The Mystery of Crocosmia ‘Malahide’ – Nicola and Peter Milligan

The Mystery of Crocosmia ‘Malahide’


Nicola and Peter Milligan


In the September issue of the IGPS Newsletter we wrote :-


“One Irish cultivar has created an air of ‘mystery’ – perhaps ‘mystery’ is too strong a term but read on and see what you think. It appears that the well known Irish horticulturist Frederick James Nutty, generally known as Fred to his friends, introduced this cultivar from his nursery at Malahide. Initially mis-identified as C. ‘Comet’ this name has been retained by some.  However we obtained our first specimen from Alan Bloom while staying with Alan in the 1990’s. Alan had this labelled as C. ‘Malahide’ and we were given to understand that he had obtained it from Milo Talbot of Malahide Castle during one of Alan’s tours of Ireland. Subsequently we obtained a second specimen labelled as C. ‘Malahide Castle’ from Michael Wickenden of Cally Gardens. It appears that this cultivar is in circulation under a variety of names – C. ‘Comet’, C. ‘Malahide’, C. ‘Malahide Castle’, C. ‘Fred Knutty’s’ (note the misspelling of Nutty), and C. ‘Jim Reynold’s’. Hunting for this cultivar (listed as C. ‘Comet’ Knutty) will be problematic. The RHS Plant Finder lists seven suppliers but only three offer mail order and of these none have the plant listed in their current catalogues.”


Who could have expected the degree of interest and comment this paragraph created. The purpose of this note is to present the work undertaken to try to clarify if C. ‘Malahide’ is a ‘true’ name for this cultivar and the source of this cultivar.


The problem starts with the fact that two crocosmia are listed with the name ‘Comet’ – one bred by Davison in Norfolk in 1909 and one obtained by Fred Nutty as C. masoniorum and subsequently named ‘Comet’ by Gary Dunlop pre-1980. The second of these cultivars has several names attached as mentioned in our original article.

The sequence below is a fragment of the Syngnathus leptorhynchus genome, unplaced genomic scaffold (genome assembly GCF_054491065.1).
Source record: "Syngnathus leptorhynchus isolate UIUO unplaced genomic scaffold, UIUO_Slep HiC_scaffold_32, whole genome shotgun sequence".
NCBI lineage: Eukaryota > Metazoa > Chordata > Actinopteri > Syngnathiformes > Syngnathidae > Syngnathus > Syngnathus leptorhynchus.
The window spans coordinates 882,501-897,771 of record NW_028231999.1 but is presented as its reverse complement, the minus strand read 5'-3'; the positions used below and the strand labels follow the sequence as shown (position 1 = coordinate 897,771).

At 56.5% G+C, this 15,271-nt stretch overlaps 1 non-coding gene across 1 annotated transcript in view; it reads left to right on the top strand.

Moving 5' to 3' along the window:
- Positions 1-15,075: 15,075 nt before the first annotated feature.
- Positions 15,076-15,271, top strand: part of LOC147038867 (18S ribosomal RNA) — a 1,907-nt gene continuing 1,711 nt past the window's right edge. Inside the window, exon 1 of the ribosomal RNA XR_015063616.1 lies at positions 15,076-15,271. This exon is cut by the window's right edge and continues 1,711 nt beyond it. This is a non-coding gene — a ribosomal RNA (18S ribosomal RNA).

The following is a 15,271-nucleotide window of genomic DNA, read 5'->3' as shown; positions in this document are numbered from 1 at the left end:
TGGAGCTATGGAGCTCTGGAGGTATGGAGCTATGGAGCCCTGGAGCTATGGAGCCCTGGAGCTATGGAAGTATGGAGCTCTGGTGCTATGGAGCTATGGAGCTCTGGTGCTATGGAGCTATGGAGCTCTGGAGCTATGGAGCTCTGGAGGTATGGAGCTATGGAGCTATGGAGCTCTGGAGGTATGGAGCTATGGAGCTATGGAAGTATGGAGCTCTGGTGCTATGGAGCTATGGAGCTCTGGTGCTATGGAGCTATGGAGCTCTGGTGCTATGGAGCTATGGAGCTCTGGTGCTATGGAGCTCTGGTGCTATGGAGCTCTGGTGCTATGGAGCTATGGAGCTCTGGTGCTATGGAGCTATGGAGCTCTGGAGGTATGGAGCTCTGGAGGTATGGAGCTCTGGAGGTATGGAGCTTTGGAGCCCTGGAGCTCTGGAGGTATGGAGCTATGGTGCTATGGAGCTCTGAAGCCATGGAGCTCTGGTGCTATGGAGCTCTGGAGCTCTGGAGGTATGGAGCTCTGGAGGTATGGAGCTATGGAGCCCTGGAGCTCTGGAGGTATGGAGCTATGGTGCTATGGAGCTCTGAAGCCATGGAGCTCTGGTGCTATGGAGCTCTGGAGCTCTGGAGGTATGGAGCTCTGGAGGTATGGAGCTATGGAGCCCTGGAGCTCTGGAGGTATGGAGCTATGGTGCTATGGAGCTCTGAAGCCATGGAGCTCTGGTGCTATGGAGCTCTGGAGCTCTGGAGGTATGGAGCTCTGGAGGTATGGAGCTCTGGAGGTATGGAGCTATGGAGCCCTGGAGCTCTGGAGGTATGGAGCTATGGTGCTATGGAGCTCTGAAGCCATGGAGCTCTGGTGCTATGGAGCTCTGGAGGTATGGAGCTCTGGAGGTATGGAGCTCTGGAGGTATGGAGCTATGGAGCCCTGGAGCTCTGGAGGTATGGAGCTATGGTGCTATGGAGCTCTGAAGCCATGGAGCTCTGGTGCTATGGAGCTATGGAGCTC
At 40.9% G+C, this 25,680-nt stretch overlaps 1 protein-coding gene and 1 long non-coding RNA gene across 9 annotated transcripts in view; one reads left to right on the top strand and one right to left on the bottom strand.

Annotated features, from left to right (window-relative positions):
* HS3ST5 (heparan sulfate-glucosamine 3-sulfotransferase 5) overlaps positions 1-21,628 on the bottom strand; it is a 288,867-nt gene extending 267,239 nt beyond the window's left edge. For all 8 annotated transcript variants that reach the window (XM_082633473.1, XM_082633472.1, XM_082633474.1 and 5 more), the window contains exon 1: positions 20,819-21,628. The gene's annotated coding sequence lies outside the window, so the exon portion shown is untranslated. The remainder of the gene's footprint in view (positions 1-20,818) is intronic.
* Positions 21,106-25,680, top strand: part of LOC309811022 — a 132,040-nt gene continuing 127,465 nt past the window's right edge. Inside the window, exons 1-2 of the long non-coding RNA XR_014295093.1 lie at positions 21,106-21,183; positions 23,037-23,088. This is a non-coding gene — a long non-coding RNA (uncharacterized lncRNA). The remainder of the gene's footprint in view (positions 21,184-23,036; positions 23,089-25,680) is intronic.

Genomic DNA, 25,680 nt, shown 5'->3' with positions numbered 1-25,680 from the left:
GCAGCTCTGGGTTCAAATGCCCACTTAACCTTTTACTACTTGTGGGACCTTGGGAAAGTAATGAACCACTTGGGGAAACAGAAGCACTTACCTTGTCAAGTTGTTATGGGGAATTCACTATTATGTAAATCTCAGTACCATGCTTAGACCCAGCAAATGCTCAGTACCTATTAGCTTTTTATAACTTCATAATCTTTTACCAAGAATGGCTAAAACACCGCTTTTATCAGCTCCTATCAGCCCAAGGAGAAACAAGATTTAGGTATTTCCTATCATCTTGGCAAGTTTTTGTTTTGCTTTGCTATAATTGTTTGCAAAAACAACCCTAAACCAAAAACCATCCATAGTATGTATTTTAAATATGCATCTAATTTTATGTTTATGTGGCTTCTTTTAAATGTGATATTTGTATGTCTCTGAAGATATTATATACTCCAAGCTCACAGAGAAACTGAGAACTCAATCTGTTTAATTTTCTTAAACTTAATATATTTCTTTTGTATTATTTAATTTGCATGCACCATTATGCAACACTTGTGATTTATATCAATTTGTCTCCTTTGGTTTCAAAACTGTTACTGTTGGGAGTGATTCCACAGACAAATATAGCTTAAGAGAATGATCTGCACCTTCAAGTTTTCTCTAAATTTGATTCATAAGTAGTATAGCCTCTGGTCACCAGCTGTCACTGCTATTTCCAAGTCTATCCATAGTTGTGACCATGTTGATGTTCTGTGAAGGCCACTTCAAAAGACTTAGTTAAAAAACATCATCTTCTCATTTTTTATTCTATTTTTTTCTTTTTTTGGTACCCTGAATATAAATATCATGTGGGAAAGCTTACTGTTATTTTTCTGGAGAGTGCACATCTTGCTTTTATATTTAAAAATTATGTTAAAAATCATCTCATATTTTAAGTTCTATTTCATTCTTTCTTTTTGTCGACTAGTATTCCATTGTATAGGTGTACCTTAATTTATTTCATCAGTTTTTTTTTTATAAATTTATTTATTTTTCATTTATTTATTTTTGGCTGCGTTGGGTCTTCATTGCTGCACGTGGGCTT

At this point it is useful if we can eliminate one of these cultivars. The first cultivar, which we will refer to as ‘Davison’s ‘Comet’, has two sources listed – the first appears in Goldblatt, Manning, and Dunlop (2004) [1] and attributes the cultivar to Davison a well-known breeder of crocosmia in Norfolk. The second source (the RHS [2]) attributes the cultivar to Phillipa Browne who they record as the hybridiser (The Garden, RHS, August 1999). The RHS do acknowledge the source listed in Goldblatt et al and indicate that this is a topic that they will seek to resolve at some stage in the future.


For the moment it is clear that Davison’s ‘Comet’ is a distinct cultivar that is not related to the second ‘Comet’ – for the moment we will refer to this second cultivar as Dunlop’s Comet.


Anne James (Executive Park Superintendent) has supplied information based on the excellent records that were maintained at Malahide which indicates that no cultivar with the name ‘Malahide’ was grown there. Further information from Anne confirms that three corms of C. ‘Comet’ were bought from Forbes Nursery (John Forbes (Hawick) Ltd. – the Buccleuch Nurseries, Scotland) in 1967 and given that date of purchase it can be argued that this was Davison’s ‘Comet’.


Finally a number of nurseries still list C. ‘Comet’ for sale. Speaking with Jason Bloom of Bressingham Gardens [3] it is clear that the cultivar they offer is Davison’s ‘Comet’. Bali-Hai nursery are listed as supplying both ‘Comet’s – more on this later.


At this point we have the second cultivar – Dunlop’s Comet which has several names linked to it namely: ‘Comet’, ‘Malahide’, ‘Malahide Castle’, ‘Fred Knutty’s’, and  ‘Jim Reynold’s’. Again we have sought to eliminate some of these names.


Dr Charles Nelson [4] was kind enough to comment on this matter and gave, as his opinion, the view that the name ‘Comet’ should not have been reused. So we argue that the simple use of ‘Comet’ should be removed from association with the second cultivar.


Jim Reynolds was kind enough to say that his name should not have been associated with the cultivar at any time. Apparently Mr Reynolds obtained the cultivar from Malahide Nursery and some was sent to David Shackleton at Beech Park. At a later date the cultivar was sold from Beech Park with the name ‘Jim Reynold’s’ attached. As Mr Reynolds has stated this was an error and hence we eliminate that name. [5]


A search of nursery lists shows that no source exists at the moment for ‘Malahide Castle’ – the RHS records that the cultivar has not been listed in the RHS Plant Finder for some time. We have found a reference to a C. ‘Malahide Castle Red’ which would suggest that a crocosmia known as ‘Malahide Castle’ was available at some stage and that a ‘sport’ appeared – hence the ‘Malahide Castle Red’ – but neither of these cultivars can be traced today. At this point we must pay special thanks to Stephen Butler who spent a huge amount of time tracking through lists to track the appearance and disappearance of these cultivars. The information Stephen provided would need an article on its own to give a true picture of the cultivars’ histories.